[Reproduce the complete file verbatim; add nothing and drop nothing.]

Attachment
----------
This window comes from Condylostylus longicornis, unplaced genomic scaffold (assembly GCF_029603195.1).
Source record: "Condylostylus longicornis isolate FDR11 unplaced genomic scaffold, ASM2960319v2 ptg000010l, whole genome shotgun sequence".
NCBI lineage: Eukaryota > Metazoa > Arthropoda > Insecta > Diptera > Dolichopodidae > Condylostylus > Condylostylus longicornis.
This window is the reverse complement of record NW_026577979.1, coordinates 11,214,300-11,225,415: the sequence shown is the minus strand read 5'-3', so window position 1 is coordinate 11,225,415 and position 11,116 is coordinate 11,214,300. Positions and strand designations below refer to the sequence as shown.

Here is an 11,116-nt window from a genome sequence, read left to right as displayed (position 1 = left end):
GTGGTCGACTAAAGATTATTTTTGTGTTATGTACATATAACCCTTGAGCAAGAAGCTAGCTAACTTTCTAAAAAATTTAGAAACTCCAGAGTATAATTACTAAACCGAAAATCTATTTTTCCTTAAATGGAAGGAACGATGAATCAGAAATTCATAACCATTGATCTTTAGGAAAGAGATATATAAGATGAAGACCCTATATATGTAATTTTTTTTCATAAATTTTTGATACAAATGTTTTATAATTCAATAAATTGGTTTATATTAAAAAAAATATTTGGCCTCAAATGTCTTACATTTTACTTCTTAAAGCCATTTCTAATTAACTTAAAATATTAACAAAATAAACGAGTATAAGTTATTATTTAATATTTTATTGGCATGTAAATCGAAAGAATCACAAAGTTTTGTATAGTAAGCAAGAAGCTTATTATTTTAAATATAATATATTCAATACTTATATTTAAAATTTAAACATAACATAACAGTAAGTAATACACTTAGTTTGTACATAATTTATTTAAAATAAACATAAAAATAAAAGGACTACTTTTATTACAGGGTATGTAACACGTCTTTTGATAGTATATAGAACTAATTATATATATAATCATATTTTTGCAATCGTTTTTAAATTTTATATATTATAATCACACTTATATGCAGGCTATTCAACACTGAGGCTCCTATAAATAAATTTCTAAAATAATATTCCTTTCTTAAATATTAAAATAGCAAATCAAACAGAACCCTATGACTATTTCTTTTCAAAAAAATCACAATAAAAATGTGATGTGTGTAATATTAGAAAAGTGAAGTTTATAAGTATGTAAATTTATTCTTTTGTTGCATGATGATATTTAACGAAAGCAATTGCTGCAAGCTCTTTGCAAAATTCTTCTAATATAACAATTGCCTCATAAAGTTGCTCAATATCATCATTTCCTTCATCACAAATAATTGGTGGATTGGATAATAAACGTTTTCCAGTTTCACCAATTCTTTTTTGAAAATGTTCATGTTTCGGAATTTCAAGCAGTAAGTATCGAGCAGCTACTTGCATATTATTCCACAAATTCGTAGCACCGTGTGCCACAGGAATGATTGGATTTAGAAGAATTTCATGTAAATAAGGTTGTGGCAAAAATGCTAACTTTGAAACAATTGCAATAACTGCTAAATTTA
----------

This window comes from Condylostylus longicornis, unplaced genomic scaffold (assembly GCF_029603195.1).
Source record: "Condylostylus longicornis isolate FDR11 unplaced genomic scaffold, ASM2960319v2 ptg000010l, whole genome shotgun sequence".
NCBI lineage: Eukaryota > Metazoa > Arthropoda > Insecta > Diptera > Dolichopodidae > Condylostylus > Condylostylus longicornis.
This window is the reverse complement of record NW_026577979.1, coordinates 11,214,300-11,225,415: the sequence shown is the minus strand read 5'-3', so window position 1 is coordinate 11,225,415 and position 11,116 is coordinate 11,214,300. Positions and strand designations below refer to the sequence as shown.

Here is an 11,116-nt window from a genome sequence, read left to right as displayed (position 1 = left end):
GTGGTCGACTAAAGATTATTTTTGTGTTATGTACATATAACCCTTGAGCAAGAAGCTAGCTAACTTTCTAAAAAATTTAGAAACTCCAGAGTATAATTACTAAACCGAAAATCTATTTTTCCTTAAATGGAAGGAACGATGAATCAGAAATTCATAACCATTGATCTTTAGGAAAGAGATATATAAGATGAAGACCCTATATATGTAATTTTTTTTCATAAATTTTTGATACAAATGTTTTATAATTCAATAAATTGGTTTATATTAAAAAAAATATTTGGCCTCAAATGTCTTACATTTTACTTCTTAAAGCCATTTCTAATTAACTTAAAATATTAACAAAATAAACGAGTATAAGTTATTATTTAATATTTTATTGGCATGTAAATCGAAAGAATCACAAAGTTTTGTATAGTAAGCAAGAAGCTTATTATTTTAAATATAATATATTCAATACTTATATTTAAAATTTAAACATAACATAACAGTAAGTAATACACTTAGTTTGTACATAATTTATTTAAAATAAACATAAAAATAAAAGGACTACTTTTATTACAGGGTATGTAACACGTCTTTTGATAGTATATAGAACTAATTATATATATAATCATATTTTTGCAATCGTTTTTAAATTTTATATATTATAATCACACTTATATGCAGGCTATTCAACACTGAGGCTCCTATAAATAAATTTCTAAAATAATATTCCTTTCTTAAATATTAAAATAGCAAATCAAACAGAACCCTATGACTATTTCTTTTCAAAAAAATCACAATAAAAATGTGATGTGTGTAATATTAGAAAAGTGAAGTTTATAAGTATGTAAATTTATTCTTTTGTTGCATGATGATATTTAACGAAAGCAATTGCTGCAAGCTCTTTGCAAAATTCTTCTAATATAACAATTGCCTCATAAAGTTGCTCAATATCATCATTTCCTTCATCACAAATAATTGGTGGATTGGATAATAAACGTTTTCCAGTTTCACCAATTCTTTTTTGAAAATGTTCATGTTTCGGAATTTCAAGCAGTAAGTATCGAGCAGCTACTTGCATATTATTCCACAAATTCGTAGCACCGTGTGCCACAGGAATGATTGGATTTAGAAGAATTTCATGTAAATAAGGTTGTGGCAAAAATGCTAACTTTGAAACAATTGCAATAACTGCTAAATTTA